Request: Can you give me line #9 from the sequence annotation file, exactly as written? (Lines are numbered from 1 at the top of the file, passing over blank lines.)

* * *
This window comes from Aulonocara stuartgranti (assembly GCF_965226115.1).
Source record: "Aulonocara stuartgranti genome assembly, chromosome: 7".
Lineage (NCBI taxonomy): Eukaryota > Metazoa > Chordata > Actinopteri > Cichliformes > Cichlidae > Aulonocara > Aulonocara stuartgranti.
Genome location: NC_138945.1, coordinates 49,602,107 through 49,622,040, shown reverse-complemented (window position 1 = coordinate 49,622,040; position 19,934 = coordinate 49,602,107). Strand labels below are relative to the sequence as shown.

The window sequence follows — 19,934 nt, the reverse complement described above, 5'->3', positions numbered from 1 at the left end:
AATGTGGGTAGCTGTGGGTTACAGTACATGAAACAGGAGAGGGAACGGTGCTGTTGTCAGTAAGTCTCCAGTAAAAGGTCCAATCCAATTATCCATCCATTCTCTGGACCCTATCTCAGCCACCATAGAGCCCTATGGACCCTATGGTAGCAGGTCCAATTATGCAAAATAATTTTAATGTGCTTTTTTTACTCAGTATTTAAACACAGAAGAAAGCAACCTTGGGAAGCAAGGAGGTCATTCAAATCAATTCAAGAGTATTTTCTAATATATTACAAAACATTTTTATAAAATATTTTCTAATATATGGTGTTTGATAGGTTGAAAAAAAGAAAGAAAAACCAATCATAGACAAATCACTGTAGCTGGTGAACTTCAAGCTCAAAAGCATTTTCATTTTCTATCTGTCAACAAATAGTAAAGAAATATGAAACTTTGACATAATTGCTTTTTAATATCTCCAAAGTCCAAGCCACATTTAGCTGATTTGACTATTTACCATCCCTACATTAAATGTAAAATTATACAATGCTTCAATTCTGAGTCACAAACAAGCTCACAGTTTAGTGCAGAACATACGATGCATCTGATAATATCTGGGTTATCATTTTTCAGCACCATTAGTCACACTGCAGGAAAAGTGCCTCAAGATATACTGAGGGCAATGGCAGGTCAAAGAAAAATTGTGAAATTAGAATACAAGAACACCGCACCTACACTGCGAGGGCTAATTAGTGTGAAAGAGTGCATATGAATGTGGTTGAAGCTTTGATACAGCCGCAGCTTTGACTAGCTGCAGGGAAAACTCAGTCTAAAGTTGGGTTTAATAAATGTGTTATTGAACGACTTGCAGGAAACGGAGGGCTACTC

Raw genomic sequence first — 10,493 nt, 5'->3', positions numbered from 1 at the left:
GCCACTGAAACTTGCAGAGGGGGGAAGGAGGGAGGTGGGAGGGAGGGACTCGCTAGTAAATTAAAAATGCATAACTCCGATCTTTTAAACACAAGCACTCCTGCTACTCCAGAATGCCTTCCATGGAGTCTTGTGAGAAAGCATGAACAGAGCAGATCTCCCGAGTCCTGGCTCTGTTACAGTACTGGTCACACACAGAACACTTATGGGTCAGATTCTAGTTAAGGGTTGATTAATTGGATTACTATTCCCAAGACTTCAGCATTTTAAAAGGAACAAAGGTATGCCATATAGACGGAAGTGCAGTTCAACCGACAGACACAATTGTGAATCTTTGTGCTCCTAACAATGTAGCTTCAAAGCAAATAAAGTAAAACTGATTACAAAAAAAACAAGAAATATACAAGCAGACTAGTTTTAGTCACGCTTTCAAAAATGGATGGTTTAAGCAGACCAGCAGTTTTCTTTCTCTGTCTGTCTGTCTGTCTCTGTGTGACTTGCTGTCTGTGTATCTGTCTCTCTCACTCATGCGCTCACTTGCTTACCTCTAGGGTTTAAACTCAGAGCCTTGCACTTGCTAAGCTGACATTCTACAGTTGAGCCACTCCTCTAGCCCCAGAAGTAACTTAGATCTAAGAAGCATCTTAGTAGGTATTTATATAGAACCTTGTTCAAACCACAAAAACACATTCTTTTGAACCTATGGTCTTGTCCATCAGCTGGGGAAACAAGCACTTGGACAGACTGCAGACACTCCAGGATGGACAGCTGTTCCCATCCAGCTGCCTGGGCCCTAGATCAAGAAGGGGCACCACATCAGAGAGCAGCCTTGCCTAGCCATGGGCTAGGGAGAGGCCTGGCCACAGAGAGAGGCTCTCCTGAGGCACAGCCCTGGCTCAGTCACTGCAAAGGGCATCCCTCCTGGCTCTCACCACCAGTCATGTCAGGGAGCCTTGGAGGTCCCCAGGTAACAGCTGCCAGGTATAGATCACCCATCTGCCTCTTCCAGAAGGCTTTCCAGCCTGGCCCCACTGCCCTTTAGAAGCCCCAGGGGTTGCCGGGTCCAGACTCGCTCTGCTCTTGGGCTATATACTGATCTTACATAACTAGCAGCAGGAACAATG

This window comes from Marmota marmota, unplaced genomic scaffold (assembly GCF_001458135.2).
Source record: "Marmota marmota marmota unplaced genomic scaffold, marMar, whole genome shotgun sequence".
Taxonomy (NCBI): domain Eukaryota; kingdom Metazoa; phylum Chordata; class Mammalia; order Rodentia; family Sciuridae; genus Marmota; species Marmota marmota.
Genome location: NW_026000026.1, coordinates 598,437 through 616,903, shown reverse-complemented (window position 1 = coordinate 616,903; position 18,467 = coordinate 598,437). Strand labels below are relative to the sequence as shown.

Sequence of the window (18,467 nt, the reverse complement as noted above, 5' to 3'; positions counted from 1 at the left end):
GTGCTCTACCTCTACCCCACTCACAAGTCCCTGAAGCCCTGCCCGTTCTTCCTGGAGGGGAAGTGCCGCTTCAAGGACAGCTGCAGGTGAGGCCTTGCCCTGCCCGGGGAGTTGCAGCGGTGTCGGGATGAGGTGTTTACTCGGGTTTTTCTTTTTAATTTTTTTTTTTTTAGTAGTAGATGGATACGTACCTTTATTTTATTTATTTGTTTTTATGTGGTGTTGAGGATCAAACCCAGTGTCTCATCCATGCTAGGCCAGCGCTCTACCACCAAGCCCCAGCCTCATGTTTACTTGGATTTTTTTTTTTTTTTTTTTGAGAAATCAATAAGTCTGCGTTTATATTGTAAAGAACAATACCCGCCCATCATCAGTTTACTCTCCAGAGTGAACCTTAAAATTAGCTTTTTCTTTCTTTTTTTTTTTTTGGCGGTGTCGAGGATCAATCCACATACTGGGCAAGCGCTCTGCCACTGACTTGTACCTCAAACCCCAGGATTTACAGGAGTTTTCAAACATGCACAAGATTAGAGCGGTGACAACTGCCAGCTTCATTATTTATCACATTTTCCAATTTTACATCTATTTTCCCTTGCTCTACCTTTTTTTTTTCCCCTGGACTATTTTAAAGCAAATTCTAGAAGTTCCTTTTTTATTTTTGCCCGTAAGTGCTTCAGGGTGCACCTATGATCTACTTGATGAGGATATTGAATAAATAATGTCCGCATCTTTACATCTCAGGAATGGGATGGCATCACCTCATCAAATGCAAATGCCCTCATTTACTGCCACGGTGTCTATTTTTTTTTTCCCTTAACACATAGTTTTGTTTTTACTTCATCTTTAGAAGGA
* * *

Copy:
This window comes from Marmota marmota, unplaced genomic scaffold (assembly GCF_001458135.2).